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TOLONO — Brianna Dixon needed a lift from a seated position on the Unity High School track Thursday afternoon.

The Rantoul junior had just competed in the 300-meter hurdles, her third event in the Class 2A Unity Sectional.

It marked her third victory of the day, as well.

“It’s crazy,” Dixon said. “I’ve been working really hard, especially with all the pressure about state and winning last year. I’ve just been trying to work and do it for myself. Just have fun.”

It’s easy to have fun when you’re dominating all opponents, no matter the contest at hand. Dixon will have the chance to defend her 100 hurdles state championship from last season, and she’ll also get to compete in both the 300 hurdles and high jump at Eastern Illinois University beginning with next Friday’s preliminaries in Charleston.

“Last year, it was a really rough year for me. Things didn’t finally click until sectionals,” Dixon said. “This year, it’s been kind of the same way. But I’ve been running better.

“This was my first hot (weather) meet of the season, and I did really well. I’m just proud of myself.”

Dixon leaped just five times in the high jump competition but eased to first place at 5 feet, 3 inches. It’s not far off the 5-41/2 clearance that gave her third place in last season’s 2A state final.

She was one of 23 athletes in Thursday’s sectional high jump and didn’t start performing until the bar was raised to 4-10. Only three other jumpers surpassed that mark.

“It’s tiring (waiting), especially in this sun,” Dixon said. “I don’t like waiting that long, but I wouldn’t want to put myself to come in early, especially (since) I’ve been having really bad shin problems.”

The 100 hurdles perhaps was Dixon’s most impressive display on Thursday.

She crossed the finish line in 14.30 seconds, more than two seconds clear of the runner-up. It established a Unity facility record — previously held by former Salt Fork and Iowa standout Jenny Kimbro — and bettered Dixon’s 2021 state-winning time of 14.78.

“It means a lot to me,” Dixon said. “I haven’t PR’d from last year at all this season, and I dropped two-tenths, I think. It finally clicked this year.”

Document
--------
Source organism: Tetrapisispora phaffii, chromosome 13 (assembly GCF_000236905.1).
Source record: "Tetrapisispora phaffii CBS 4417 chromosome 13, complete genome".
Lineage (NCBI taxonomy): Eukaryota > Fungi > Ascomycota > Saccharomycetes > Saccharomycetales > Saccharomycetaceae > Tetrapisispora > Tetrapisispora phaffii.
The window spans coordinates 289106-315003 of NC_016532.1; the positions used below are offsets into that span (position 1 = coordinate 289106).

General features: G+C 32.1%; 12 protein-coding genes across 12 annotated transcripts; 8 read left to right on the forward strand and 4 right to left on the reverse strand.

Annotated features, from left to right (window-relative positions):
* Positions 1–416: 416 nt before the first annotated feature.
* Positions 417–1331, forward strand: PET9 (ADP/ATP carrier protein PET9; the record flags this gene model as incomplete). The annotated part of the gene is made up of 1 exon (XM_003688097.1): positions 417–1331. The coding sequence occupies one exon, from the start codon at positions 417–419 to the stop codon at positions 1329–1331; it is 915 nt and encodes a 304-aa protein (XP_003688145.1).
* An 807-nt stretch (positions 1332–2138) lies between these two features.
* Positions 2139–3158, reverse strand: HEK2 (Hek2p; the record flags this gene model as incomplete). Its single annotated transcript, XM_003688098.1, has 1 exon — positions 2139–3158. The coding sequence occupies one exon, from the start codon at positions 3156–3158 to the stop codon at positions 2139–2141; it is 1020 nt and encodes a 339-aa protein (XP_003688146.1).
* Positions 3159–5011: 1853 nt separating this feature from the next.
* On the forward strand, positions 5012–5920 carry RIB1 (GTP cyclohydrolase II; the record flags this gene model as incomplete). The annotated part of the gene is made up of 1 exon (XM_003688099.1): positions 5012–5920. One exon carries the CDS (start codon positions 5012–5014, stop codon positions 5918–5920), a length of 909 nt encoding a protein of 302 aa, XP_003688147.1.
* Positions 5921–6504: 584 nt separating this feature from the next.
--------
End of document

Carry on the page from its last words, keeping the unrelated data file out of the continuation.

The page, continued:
Comparatively, Dixon’s 300 hurdles output of 45.80 was less overwhelming. Eagles teammate TaNiya Poke, who finished third, told Dixon afterward that she could tell Dixon was slowing just a bit around the track’s final curve.

Dixon still won the event by nearly four seconds.

“I was going to slow down,” Dixon said, “but then I was like, ‘No, got to put myself in a decent spot for state.’”

Rantoul added another state berth from junior Tashay Jackson Roper, who claimed second place in the long jump at 16-3. The Eagles took fifth place as a team with 44 points.

Sectional host Unity paced the area with seven state advancements and ranked second on the team scoreboard with 74 1/2 points. Mt. Zion was the team champion with 113 points.

Junior Kayla Nelson placed second in the 100 with a time of 12.74 and exceeded the state-qualifying standard in the 200, rating fourth at 25.98.

Freshman Ashlyn Denney was runner-up in the 400 (1:01.59), sophomore Erica Woodard finished in the same position in the 3,200 (11:51.29) and sophomore Bri Ritchie was a second-place performer in the 100 hurdles (16.46).

Two Rockets relays also advanced to Charleston. The foursome of Denney, Ritchie, senior Arianna Pruitt-LeFairve and junior Lauren Miller won the 1,600 relay in 4:08.56, and freshman Camryn Reedy, Pruitt-LeFairve, freshman Josephine Cler and Denney took second in the 3,200 relay at 9:55.14.

That 1,600 relay performance was both a new school record and a new Unity facility record.